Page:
Adam Hanft, founder of the consumer brand consultancy Hanft Ulimited, writes that 'post-Hurricane Katrina, Americans aren't questioning if companies should step forward and help - we're waiting for them to do so--to be the good neighbor on an unprecedented scale. see
"If truth were told, encouraged by the media, we've established an informal generosity contest."
And the clear winner, he notes, was the image-battered Wal-Mart Stores
Wal-Mart - with its huge logistics network running efficiently for years -- not only immediately donated more than $20 million to the victims of Hurricana Katrina, but also mounted a nation-sized relief effort of its own, including opening emergency Wal-Marts at key locations.
However, he also noted that companies in every sector were stepping forward in an outpouring of corporate generosity that exceeded $100 million and probably surpassed all the donated totals reached for both 9/11 and the Asian tsunami.
"And there hasn't been a word of criticism, accusing corporate America of trading on tragedy to advance its own interests. Nor has there been talk of suspending advertising during this period, as there was after 9/ll."
Social responsibility has moved from the fringes of a brand's core values into the nucleus of perception. This hasn't happened overnight. Sept. 11 crystallized a phenomenon we've seen growing for a number of years.
It wasn't long ago that critics derided corporate giving as a fiscally irresponsible gesture, a squandering of shareholder assets.
Today, how a brand acts is equally important--if not more so--than what it makes. From Whole Food Market's
support of small, organic farmers, to Avon cosmetics's
strong identification with breast cancer, a company's social policy is no longer a nicety to placate fringe groups but, instead, is central to branding strategy.
He writes that 'as products become commodities, companies look for other ways to differentiate their brands. Marshall McLuhan said the medium is the message, but today we can say that the envelope is the essence. A brand is more than the sum of its ingredients. Its self-presentation is its greatest consumer value, whether we're looking at the packaging of aesthetics, or the strategic communication of a moral compass.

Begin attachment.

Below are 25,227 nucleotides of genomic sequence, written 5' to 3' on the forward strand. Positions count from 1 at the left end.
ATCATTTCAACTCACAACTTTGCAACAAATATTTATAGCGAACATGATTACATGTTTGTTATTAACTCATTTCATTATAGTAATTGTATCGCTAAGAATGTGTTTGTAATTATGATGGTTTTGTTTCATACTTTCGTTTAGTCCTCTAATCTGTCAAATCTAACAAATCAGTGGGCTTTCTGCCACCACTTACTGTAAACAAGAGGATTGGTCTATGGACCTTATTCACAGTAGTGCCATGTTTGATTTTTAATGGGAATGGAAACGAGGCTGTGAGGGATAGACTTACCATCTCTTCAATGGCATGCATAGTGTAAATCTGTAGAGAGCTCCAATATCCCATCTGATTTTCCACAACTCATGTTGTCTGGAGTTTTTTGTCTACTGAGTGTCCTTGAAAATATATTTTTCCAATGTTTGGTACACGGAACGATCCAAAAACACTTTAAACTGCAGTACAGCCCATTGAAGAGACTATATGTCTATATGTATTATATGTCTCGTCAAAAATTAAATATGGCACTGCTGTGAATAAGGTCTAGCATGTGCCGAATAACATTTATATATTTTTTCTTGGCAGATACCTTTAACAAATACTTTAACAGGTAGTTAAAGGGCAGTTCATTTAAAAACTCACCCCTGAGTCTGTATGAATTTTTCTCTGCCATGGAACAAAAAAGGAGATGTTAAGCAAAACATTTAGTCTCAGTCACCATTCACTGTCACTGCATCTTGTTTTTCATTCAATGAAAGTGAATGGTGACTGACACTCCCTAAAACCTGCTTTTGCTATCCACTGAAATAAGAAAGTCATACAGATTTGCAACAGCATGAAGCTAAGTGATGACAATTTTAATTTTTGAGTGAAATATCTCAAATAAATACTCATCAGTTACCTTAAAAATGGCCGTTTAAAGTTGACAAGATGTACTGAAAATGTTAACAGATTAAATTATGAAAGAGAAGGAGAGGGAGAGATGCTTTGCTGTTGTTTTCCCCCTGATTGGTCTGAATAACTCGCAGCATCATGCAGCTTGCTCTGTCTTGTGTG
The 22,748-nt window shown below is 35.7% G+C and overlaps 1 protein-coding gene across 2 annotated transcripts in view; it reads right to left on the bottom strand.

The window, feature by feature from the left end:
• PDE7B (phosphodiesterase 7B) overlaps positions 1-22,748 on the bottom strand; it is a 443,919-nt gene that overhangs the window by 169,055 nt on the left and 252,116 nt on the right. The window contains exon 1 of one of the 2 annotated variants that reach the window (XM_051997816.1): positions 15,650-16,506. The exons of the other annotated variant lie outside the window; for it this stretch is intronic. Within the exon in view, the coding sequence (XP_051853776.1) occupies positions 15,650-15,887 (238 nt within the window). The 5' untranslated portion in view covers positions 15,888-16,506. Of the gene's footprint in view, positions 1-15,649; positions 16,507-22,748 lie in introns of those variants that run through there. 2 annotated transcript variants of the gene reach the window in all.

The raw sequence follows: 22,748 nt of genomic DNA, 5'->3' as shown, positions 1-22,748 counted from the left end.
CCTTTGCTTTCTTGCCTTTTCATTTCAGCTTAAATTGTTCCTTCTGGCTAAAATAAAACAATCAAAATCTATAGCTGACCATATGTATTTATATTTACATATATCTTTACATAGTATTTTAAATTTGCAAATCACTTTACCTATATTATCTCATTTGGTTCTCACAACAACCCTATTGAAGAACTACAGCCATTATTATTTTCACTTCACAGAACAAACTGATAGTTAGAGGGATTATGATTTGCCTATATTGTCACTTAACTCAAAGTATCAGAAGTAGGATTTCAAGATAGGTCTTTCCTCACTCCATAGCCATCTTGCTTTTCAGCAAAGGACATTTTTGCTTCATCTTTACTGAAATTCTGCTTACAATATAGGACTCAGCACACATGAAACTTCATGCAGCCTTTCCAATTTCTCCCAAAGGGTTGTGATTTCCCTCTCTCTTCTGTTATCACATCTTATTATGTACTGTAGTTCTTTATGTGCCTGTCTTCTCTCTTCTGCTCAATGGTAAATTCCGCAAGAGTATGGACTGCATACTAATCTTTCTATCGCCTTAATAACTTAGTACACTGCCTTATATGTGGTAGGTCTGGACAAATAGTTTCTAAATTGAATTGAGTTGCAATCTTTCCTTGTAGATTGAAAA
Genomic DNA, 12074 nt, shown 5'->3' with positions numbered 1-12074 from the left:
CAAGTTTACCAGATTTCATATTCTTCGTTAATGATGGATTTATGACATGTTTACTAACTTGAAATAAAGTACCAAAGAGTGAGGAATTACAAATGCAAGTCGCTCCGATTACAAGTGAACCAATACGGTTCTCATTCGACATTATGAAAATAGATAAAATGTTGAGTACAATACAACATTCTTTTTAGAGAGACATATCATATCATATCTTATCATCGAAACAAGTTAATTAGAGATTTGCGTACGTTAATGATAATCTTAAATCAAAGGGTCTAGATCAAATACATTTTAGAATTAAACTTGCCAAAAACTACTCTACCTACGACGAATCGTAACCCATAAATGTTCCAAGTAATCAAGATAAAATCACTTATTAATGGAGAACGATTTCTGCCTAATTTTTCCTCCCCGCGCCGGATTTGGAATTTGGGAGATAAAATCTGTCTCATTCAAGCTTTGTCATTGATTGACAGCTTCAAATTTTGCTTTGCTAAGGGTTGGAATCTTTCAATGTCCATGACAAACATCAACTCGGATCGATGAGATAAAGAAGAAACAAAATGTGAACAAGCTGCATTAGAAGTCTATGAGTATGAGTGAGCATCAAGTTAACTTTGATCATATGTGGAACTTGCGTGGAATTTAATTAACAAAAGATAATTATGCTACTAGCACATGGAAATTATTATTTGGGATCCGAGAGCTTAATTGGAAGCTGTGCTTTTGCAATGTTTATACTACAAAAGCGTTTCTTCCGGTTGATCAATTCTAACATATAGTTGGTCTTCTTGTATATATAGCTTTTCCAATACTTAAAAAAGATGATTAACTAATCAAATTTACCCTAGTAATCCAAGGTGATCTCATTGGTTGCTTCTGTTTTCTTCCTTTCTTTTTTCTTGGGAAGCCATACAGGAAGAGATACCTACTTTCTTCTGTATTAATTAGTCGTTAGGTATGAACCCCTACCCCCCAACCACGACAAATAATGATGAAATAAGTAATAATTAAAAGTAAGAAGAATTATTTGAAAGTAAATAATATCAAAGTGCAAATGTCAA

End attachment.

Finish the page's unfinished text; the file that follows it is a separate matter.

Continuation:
"Starbucks understands this. In a recent advertisement, it talked about the "goodness" in your expensive cup of coffee, extending the word to a world beyond: "access to credit for farmers" and "idealism and community and sustainability."
He notes that 'we can't look at this new ascendancy of the corporation outside of the decline in confidence in other institutions, from government to the church."
He notes that 'years of politicians' running against big government have eroded belief ... that government can accomplish anything at all. see
In fact, the Pew Research Center found that 54% of Americans agree that, "when something is run by the government, it is usually inefficient and wasteful."
He points out that 'the efforts by corporations in the wake of the New Orleans tragedy appeared organized and responsive -- 'in contrast to the bumbling on every level of government.'
Reports of Wal-Mart's ability to get tanker trucks filled with the water to the scene, only to have the authorities turn them away, reinforced the public's perception of the private sector's superior execution and logistic skills.
And, he concludes that 'this was a rare moment.'
Since the 1940s, when American business launched a charm offensive to maintain the positive image it had engendered during World War II and avoid a return to the popular business-bashing that had characterized the Depression of the previous decade, companies have been striving to achieve the status of a "good neighbor."
Roland Marchand wrote in Creating the Corporate Soul
, "few metaphors better suited the giant corporation in its mature 1940s bid for greater legitimacy." Marchand also cited Bruce Barton, who attempted to soften the corporate image of U.S. Steel by positioning it as a good neighbor.
"Of all the possible compliments that can be offered to a person in American society," Barton noted, "...this was one of the simplest, and yet one of the most profound." see
"With Katrina, the corporation transcended government as a stable, reliable source of trust. I'd venture to say that most people would rather have had Wal-Mart and FedEx running the show than Michael Brown and FEMA," he writes. see
This isn't to suggest that FEMA be privatized, but it does indicate a "trust shift" that is probably unprecedented, given the anti-corporate seam in American life that goes back to President Teddy Roosevelt and the trustbusters.
What happens next? he asks: "will the private sector remain in a philanthropic arms race every time disaster strikes, or will it seize on this as an opportunity to make this an even more systemic corporate commitment?
"If the intense generosity and can-do spirit of American business extends beyond this event and addresses itself to some of the deeper problems, including the racial divide, that the hurricane ripped open for national viewing, then a profound change is in the offing.
Corporation poised to fill leadership void...
I believe we are at a threshold. The corporation seems poised to fill a leadership void.
That social reformulation that will elevate brands into an even greater role of authority and responsibility, a role for which many might not be fully ready.
At the same time, Wall Street will need new metrics to evaluate what has, until now, been a loosey-goosey, "feel good" factor.
"Among other changes to the United States' landscape wrought by Katrina, this may prove to be one of the most permanent." he concluded. see